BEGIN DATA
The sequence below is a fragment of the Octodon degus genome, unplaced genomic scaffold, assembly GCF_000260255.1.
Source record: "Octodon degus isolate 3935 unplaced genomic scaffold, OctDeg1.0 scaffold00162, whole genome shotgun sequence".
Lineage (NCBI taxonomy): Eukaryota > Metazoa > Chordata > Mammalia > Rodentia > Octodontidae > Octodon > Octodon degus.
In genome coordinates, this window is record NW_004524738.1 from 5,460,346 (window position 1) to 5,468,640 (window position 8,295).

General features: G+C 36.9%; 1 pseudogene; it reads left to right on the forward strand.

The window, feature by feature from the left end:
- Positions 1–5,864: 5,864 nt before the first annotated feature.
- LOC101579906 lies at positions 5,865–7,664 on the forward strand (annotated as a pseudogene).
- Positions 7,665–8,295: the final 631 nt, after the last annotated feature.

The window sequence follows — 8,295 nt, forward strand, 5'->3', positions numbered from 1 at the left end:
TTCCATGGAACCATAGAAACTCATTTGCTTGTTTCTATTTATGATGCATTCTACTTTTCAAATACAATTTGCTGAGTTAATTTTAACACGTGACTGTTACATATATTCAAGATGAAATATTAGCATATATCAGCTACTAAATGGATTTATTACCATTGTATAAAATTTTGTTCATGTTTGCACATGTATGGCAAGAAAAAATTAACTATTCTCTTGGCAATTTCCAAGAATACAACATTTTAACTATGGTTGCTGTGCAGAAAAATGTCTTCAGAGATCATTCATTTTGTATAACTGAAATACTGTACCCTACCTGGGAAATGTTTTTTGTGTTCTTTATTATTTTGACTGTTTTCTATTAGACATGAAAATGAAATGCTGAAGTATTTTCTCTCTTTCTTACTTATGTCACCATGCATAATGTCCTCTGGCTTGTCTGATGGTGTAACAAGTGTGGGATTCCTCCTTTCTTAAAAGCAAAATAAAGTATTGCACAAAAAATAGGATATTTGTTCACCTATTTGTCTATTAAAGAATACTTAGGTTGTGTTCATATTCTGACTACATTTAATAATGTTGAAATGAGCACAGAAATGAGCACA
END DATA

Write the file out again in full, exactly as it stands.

The sequence below is a fragment of the Octodon degus genome, unplaced genomic scaffold, assembly GCF_000260255.1.
Source record: "Octodon degus isolate 3935 unplaced genomic scaffold, OctDeg1.0 scaffold00162, whole genome shotgun sequence".
Lineage (NCBI taxonomy): Eukaryota > Metazoa > Chordata > Mammalia > Rodentia > Octodontidae > Octodon > Octodon degus.
In genome coordinates, this window is record NW_004524738.1 from 5,460,346 (window position 1) to 5,468,640 (window position 8,295).

General features: G+C 36.9%; 1 pseudogene; it reads left to right on the forward strand.

The window, feature by feature from the left end:
- Positions 1–5,864: 5,864 nt before the first annotated feature.
- LOC101579906 lies at positions 5,865–7,664 on the forward strand (annotated as a pseudogene).
- Positions 7,665–8,295: the final 631 nt, after the last annotated feature.

The window sequence follows — 8,295 nt, forward strand, 5'->3', positions numbered from 1 at the left end:
TTCCATGGAACCATAGAAACTCATTTGCTTGTTTCTATTTATGATGCATTCTACTTTTCAAATACAATTTGCTGAGTTAATTTTAACACGTGACTGTTACATATATTCAAGATGAAATATTAGCATATATCAGCTACTAAATGGATTTATTACCATTGTATAAAATTTTGTTCATGTTTGCACATGTATGGCAAGAAAAAATTAACTATTCTCTTGGCAATTTCCAAGAATACAACATTTTAACTATGGTTGCTGTGCAGAAAAATGTCTTCAGAGATCATTCATTTTGTATAACTGAAATACTGTACCCTACCTGGGAAATGTTTTTTGTGTTCTTTATTATTTTGACTGTTTTCTATTAGACATGAAAATGAAATGCTGAAGTATTTTCTCTCTTTCTTACTTATGTCACCATGCATAATGTCCTCTGGCTTGTCTGATGGTGTAACAAGTGTGGGATTCCTCCTTTCTTAAAAGCAAAATAAAGTATTGCACAAAAAATAGGATATTTGTTCACCTATTTGTCTATTAAAGAATACTTAGGTTGTGTTCATATTCTGACTACATTTAATAATGTTGAAATGAGCACAGAAATGAGCACA